Catalogue


The foundations of American citizenship : liberalism, the Constitution, and civic virtue /
Richard C. Sinopoli.
imprint
New York : Oxford University Press, 1992.
description
215 p.
ISBN
0195070674 (cloth : alk. paper)
format(s)
Book
Holdings
More Details
imprint
New York : Oxford University Press, 1992.
isbn
0195070674 (cloth : alk. paper)
catalogue key
2557875
 
Includes bibliographical references and index.
A Look Inside
Full Text Reviews
Appeared in Choice on 1993-01:
Were the framers of the US Constitution Lockean liberals or classical republicans? What about the anti-Federalists? Sinopoli (University of California at Davis) attempts to sort out these and other related questions. Drawing upon both primary and secondary works, Sinopoli craftily weaves an argument demonstrating that the questions above are poorly framed. Furthermore, he maintains that the framers and anti-Federalists were, to some extent, both liberals and republicans; the disagreements of the late-18th century fell on the mix of those two philosophical traditions thought proper for the foundation and governance of the new American republic. Sinopoli offers more than just another, though excellent, critique of Locke and his influence on the political foundations of America. He also discusses, equally well, the Scottish connection with the American founding, including the influence of John Witherspoon, Francis Hutcheson, and especially Adam Smith, on political thinking concerned with the proper development of civic virtue, a concern for Federalists and anti-Federalists alike. A valuable book for upper-division undergraduate and graduate students. J. R. Pottenger; University of Alabama in Huntsville
Reviews
Review Quotes
"An important and interesting work of scholarship....A considerable contribution."--William and Mary Quarterly
"An important and interesting work of scholarship....A considerable contribution."--William and Mary Quarterly "A valuable book for upper-division undergraduate and graduate students."--Choice "The most original contribution of this study is its emphasis on the political psychology of citizenship."--Reviews in American History "A solid contribution to the literatures on liberalism and the founding period."--The Journal of American History
"An important and interesting work of scholarship....A considerable contribution."-- William and Mary Quarterly "A valuable book for upper-division undergraduate and graduate students."-- Choice "The most original contribution of this study is its emphasis on the political psychology of citizenship."-- Reviews in American History "A solid contribution to the literatures on liberalism and the founding period."-- The Journal of American History
"A solid contribution to the literatures on liberalism and the founding period."--The Journal of American History
"A valuable book for upper-division undergraduate and graduate students."--Choice
"The most original contribution of this study is its emphasis on the political psychology of citizenship."--Reviews in American History
This item was reviewed in:
Choice, January 1993
To find out how to look for other reviews, please see our guides to finding book reviews in the Sciences or Social Sciences and Humanities.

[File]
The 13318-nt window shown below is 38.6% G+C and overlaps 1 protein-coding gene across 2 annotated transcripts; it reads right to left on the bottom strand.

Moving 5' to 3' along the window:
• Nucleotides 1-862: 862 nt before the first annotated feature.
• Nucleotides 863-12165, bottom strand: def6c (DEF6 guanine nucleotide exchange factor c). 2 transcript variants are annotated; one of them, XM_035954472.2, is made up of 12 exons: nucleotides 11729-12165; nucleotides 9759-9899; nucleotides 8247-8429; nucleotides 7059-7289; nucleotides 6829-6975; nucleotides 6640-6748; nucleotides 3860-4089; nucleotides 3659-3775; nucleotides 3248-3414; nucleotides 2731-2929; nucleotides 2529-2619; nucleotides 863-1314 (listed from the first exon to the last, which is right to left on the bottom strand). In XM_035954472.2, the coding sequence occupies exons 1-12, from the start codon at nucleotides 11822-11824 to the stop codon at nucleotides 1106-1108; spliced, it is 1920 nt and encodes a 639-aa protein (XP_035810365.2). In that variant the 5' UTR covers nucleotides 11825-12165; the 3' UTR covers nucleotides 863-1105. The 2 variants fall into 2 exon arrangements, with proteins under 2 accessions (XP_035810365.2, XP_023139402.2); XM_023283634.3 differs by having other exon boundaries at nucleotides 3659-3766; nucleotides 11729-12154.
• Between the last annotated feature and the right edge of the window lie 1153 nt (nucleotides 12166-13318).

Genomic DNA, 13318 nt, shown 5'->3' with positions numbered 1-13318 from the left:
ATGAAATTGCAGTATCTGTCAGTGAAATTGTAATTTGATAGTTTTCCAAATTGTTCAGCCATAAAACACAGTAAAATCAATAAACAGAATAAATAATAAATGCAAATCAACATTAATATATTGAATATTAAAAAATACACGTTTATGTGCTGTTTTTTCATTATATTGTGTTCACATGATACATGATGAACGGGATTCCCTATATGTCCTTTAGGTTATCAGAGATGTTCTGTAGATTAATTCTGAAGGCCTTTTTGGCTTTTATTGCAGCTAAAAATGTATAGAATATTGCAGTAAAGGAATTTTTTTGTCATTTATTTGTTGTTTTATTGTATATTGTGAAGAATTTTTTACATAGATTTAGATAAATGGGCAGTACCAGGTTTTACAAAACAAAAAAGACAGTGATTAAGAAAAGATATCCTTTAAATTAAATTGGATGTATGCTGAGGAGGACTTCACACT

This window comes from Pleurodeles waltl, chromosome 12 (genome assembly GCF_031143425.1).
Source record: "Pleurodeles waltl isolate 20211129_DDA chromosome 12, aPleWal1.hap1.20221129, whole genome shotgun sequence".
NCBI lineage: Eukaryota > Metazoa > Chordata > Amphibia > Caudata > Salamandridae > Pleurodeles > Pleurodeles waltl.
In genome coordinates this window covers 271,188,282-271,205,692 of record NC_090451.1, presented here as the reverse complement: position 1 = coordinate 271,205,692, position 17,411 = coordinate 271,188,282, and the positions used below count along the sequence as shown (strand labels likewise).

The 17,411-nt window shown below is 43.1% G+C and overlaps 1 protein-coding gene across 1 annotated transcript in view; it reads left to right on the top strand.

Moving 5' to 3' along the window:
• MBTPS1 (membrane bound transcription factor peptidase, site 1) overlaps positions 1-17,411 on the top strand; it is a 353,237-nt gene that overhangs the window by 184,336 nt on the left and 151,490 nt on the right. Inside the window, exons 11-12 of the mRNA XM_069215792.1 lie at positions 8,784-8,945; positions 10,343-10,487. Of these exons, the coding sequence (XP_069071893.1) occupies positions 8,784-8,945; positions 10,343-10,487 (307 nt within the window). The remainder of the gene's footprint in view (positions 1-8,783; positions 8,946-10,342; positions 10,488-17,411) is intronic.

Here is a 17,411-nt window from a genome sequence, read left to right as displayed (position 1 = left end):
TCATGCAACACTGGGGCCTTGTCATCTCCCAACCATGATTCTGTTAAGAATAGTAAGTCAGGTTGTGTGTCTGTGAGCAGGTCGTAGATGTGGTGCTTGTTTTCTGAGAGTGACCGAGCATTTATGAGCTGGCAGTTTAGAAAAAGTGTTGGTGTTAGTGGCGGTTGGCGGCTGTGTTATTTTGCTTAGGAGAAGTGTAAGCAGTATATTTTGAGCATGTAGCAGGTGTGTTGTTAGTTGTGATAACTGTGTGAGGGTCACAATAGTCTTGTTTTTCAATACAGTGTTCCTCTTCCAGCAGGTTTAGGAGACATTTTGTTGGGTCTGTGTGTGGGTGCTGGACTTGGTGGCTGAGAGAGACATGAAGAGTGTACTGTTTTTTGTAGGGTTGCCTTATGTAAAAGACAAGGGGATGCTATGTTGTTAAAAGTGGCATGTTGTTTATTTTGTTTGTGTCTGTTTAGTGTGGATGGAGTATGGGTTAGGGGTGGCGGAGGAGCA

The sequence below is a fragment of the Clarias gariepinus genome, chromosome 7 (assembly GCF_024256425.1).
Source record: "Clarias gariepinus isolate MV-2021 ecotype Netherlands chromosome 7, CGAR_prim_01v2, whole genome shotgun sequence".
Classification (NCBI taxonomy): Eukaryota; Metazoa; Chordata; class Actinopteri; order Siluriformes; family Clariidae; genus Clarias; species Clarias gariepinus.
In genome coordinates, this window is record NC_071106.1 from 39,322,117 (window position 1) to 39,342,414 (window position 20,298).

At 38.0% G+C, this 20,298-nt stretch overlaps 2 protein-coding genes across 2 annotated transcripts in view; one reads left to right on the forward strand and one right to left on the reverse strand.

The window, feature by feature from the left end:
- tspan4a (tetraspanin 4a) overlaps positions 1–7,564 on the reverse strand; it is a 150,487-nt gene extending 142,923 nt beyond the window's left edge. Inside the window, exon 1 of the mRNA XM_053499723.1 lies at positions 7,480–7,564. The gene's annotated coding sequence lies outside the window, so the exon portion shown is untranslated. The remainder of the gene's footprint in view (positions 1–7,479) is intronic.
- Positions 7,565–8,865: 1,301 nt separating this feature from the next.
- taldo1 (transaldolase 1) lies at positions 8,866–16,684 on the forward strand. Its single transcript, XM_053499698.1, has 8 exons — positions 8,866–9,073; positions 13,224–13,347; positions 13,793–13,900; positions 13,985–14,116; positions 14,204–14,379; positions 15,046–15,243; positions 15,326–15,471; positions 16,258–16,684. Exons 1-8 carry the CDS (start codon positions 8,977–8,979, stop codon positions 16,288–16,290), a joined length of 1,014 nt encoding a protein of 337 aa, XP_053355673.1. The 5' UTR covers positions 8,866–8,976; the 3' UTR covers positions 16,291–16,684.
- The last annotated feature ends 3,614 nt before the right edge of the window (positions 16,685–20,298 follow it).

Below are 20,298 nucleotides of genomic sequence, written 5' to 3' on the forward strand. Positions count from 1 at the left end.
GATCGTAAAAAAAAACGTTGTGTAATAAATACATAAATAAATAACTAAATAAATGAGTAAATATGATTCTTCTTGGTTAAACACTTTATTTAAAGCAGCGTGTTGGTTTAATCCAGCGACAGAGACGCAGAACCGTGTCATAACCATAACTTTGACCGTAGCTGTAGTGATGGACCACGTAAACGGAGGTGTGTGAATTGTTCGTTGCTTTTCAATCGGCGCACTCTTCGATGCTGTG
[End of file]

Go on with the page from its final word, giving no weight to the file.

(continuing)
Summaries
Long Description
Richard Sinopoli explores the political world view of the individuals who made the American Revolution, focusing on their conceptions of citizenship as expressed in the debates over the ratification of the 1787 Constitution.
Long Description
This study of exemplary writings from the debates over the ratification of the 1787 Constitution deals with the American constitutional founders' understandings of citizenship and civic virtue. Discussion of these debates is set in an analytical and historical context, addressing the rationales for and the nature of civic allegiance in liberal political regimes. Sinopoli analyzes the development of a distinctly liberal political psychology from its origins in John Locke, Adam Smith, and David Hume through the American founding and traces its implications for the current American polity.
Main Description
This study of exemplary writings from the debates over the ratification of the 1787 Constitution deals with the American constitutional founders' understandings of citizenship and civic virtue. Discussion of these debates is set in an analytical and historical context, addressing therationales for and the nature of civic allegiance in liberal political regimes. Sinopoli analyzes the development of a distinctly liberal political psychology from its origins in John Locke, Adam Smith, and David Hume through the American founding and traces its implications for the current Americanpolity.
Table of Contents
Introduction: the Constitutional Founders' Liberalism and Civic Virtuep. 3
Problems and Predecessorsp. 17
Liberal Community and Civic Virtue: an Analysisp. 19
John Locke: Acting on Natural Law Duties and the Problem of Civic Motivationsp. 39
The Psychology of Citizenship: the Scottish Connectionp. 53
The Constitutional Founders' Theories of Citizenshipp. 83
The Federalist: Liberal Commitmentsp. 85
Publius's Liberalism and Civic Virtuep. 101
The Anti-Federalists and Civic Virtuep. 129
Conclusion: American Citizenship Viewed from the Foundingp. 157
Appendix: a Note on Methodp. 173
Notesp. 179
Indexp. 211
Table of Contents provided by Publisher. All Rights Reserved.

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